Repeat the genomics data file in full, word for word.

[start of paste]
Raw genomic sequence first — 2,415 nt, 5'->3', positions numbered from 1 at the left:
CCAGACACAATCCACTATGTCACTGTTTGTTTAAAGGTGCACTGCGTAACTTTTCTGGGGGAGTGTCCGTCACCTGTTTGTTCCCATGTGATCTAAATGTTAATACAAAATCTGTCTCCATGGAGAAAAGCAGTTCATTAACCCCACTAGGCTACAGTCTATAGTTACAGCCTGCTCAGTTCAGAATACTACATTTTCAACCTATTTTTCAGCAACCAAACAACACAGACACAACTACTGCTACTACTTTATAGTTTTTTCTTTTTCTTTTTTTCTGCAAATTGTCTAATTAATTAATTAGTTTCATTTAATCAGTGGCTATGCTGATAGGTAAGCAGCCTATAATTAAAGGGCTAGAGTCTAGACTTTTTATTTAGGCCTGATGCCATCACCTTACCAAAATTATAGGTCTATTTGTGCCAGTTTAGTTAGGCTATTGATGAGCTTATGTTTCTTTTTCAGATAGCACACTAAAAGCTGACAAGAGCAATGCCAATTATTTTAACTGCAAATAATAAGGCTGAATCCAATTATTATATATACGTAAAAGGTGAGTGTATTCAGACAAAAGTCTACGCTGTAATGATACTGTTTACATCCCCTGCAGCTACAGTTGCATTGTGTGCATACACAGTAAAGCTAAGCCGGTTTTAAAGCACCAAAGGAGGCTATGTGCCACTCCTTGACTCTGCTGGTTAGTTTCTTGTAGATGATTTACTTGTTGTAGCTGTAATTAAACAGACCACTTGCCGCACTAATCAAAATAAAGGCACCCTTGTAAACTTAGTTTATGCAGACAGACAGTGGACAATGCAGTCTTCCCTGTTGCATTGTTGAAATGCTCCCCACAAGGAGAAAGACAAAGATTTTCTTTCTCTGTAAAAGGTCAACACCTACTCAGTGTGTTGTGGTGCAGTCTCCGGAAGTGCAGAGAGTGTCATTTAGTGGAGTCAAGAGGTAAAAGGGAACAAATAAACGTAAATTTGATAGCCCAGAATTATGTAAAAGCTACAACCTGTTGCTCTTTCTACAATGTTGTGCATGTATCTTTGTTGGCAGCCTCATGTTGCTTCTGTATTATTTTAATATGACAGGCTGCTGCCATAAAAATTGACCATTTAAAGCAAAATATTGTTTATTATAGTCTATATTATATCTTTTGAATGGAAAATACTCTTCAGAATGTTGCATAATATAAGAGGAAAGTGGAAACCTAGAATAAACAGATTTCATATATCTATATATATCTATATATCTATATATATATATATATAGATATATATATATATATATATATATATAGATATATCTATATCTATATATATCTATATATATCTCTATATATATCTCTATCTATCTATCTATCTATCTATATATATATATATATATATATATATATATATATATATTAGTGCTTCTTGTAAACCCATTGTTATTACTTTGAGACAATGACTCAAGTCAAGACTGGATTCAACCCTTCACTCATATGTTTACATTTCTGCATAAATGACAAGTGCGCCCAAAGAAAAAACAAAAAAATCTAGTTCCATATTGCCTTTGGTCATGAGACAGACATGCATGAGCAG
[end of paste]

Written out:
Raw genomic sequence first — 2,415 nt, 5'->3', positions numbered from 1 at the left:
CCAGACACAATCCACTATGTCACTGTTTGTTTAAAGGTGCACTGCGTAACTTTTCTGGGGGAGTGTCCGTCACCTGTTTGTTCCCATGTGATCTAAATGTTAATACAAAATCTGTCTCCATGGAGAAAAGCAGTTCATTAACCCCACTAGGCTACAGTCTATAGTTACAGCCTGCTCAGTTCAGAATACTACATTTTCAACCTATTTTTCAGCAACCAAACAACACAGACACAACTACTGCTACTACTTTATAGTTTTTTCTTTTTCTTTTTTTCTGCAAATTGTCTAATTAATTAATTAGTTTCATTTAATCAGTGGCTATGCTGATAGGTAAGCAGCCTATAATTAAAGGGCTAGAGTCTAGACTTTTTATTTAGGCCTGATGCCATCACCTTACCAAAATTATAGGTCTATTTGTGCCAGTTTAGTTAGGCTATTGATGAGCTTATGTTTCTTTTTCAGATAGCACACTAAAAGCTGACAAGAGCAATGCCAATTATTTTAACTGCAAATAATAAGGCTGAATCCAATTATTATATATACGTAAAAGGTGAGTGTATTCAGACAAAAGTCTACGCTGTAATGATACTGTTTACATCCCCTGCAGCTACAGTTGCATTGTGTGCATACACAGTAAAGCTAAGCCGGTTTTAAAGCACCAAAGGAGGCTATGTGCCACTCCTTGACTCTGCTGGTTAGTTTCTTGTAGATGATTTACTTGTTGTAGCTGTAATTAAACAGACCACTTGCCGCACTAATCAAAATAAAGGCACCCTTGTAAACTTAGTTTATGCAGACAGACAGTGGACAATGCAGTCTTCCCTGTTGCATTGTTGAAATGCTCCCCACAAGGAGAAAGACAAAGATTTTCTTTCTCTGTAAAAGGTCAACACCTACTCAGTGTGTTGTGGTGCAGTCTCCGGAAGTGCAGAGAGTGTCATTTAGTGGAGTCAAGAGGTAAAAGGGAACAAATAAACGTAAATTTGATAGCCCAGAATTATGTAAAAGCTACAACCTGTTGCTCTTTCTACAATGTTGTGCATGTATCTTTGTTGGCAGCCTCATGTTGCTTCTGTATTATTTTAATATGACAGGCTGCTGCCATAAAAATTGACCATTTAAAGCAAAATATTGTTTATTATAGTCTATATTATATCTTTTGAATGGAAAATACTCTTCAGAATGTTGCATAATATAAGAGGAAAGTGGAAACCTAGAATAAACAGATTTCATATATCTATATATATCTATATATCTATATATATATATATATAGATATATATATATATATATATATATATAGATATATCTATATCTATATATATCTATATATATCTCTATATATATCTCTATCTATCTATCTATCTATCTATATATATATATATATATATATATATATATATATATATTAGTGCTTCTTGTAAACCCATTGTTATTACTTTGAGACAATGACTCAAGTCAAGACTGGATTCAACCCTTCACTCATATGTTTACATTTCTGCATAAATGACAAGTGCGCCCAAAGAAAAAACAAAAAAATCTAGTTCCATATTGCCTTTGGTCATGAGACAGACATGCATGAGCAG